Mississippi State University does not provide in-person sexual assault prevention training. They provide a clear definition of sexual assault that includes acts other than intercourse. Mississippi State University has an affirmative consent policy, but their definition of affirmative consent only partially matches EROC’s definition. They forbid retaliation against survivors and provide a definition of retaliation.
The Title IX Coordinator appoints someone to conduct the investigation. The Office of the Dean of Students handles the charge, and the board makes a finding of responsibility and sanctions. It is unclear whether these decisions must be unanimous or if they are made by a majority vote. Both parties are allowed to have an attorney present throughout the investigation process, there is a 60 day investigation timeline, and the university forbids mediation in cases of sexual assault. Mississippi State University specifies that appeals will be reviewed by the Dean of Students, but do not specify whether sanctions go into effect immediately or hold off until the end of appeals. They do not specify that investigators are trauma informed, only that they have received training.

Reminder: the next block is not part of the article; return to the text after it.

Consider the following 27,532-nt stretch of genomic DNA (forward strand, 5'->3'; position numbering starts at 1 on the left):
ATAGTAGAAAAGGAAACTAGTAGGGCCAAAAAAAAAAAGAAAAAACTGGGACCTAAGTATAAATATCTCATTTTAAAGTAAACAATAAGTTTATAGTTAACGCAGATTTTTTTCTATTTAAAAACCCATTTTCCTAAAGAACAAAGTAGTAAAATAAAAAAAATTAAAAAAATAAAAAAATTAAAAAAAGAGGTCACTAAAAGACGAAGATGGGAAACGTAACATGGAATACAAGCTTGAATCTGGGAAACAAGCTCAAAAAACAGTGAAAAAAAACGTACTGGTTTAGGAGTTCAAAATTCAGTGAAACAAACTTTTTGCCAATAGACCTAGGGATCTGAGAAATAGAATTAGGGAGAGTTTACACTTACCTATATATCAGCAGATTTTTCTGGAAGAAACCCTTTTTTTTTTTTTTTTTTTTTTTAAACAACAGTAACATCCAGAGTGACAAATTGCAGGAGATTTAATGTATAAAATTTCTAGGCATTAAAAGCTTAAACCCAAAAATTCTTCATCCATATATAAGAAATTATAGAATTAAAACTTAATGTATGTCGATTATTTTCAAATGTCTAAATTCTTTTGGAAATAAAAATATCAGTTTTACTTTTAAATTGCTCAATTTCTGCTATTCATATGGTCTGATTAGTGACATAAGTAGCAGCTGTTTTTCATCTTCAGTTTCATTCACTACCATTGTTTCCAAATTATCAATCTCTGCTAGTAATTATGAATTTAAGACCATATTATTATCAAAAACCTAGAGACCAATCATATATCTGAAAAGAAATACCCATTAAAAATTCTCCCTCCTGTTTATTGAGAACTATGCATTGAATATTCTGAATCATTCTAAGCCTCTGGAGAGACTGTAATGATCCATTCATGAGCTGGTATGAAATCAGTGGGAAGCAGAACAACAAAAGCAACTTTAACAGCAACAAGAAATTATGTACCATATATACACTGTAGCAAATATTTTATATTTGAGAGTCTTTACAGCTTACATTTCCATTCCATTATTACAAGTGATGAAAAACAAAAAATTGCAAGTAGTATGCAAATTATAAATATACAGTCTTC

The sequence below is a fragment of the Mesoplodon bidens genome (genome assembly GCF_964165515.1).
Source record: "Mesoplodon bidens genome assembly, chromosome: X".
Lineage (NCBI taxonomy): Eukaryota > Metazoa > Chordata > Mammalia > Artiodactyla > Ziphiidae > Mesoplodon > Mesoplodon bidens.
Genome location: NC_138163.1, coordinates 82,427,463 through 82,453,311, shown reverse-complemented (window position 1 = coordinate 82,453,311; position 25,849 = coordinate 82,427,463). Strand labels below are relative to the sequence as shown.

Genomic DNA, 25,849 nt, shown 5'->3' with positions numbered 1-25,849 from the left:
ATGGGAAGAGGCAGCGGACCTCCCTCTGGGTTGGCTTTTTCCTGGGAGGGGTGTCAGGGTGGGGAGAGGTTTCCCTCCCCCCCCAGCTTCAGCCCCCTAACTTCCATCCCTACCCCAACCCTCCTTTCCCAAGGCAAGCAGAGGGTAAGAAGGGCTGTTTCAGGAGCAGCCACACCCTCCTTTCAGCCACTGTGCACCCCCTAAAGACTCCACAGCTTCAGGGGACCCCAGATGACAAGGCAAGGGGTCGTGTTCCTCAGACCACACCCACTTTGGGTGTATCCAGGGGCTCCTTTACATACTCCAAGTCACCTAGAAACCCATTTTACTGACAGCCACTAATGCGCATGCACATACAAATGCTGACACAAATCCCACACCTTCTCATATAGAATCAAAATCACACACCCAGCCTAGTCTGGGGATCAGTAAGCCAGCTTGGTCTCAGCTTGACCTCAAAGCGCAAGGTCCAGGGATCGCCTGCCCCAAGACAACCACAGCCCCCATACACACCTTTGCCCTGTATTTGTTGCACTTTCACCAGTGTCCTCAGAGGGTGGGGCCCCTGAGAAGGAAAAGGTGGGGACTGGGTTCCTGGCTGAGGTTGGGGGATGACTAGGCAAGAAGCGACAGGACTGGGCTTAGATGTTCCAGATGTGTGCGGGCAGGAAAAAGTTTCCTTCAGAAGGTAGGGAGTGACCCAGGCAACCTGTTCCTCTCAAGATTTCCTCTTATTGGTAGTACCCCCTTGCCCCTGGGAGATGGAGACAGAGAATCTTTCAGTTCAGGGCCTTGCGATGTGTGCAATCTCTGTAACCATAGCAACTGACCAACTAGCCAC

Mississippi State University states that, while an investigation is pending, other accommodations are available for survivors. It is not clear whether accommodations are available to survivors who do not make a formal report. There is a student health center where emergency contraception is available, but they do not have a sexual assault center and refer survivors to a community hospital in order to have an evidentiary exam performed. There is no advocacy center for sexual assault survivors on campus and they do not specify whether campus police are trauma informed. The university provides information on local rape crisis centers.
March 1, 2017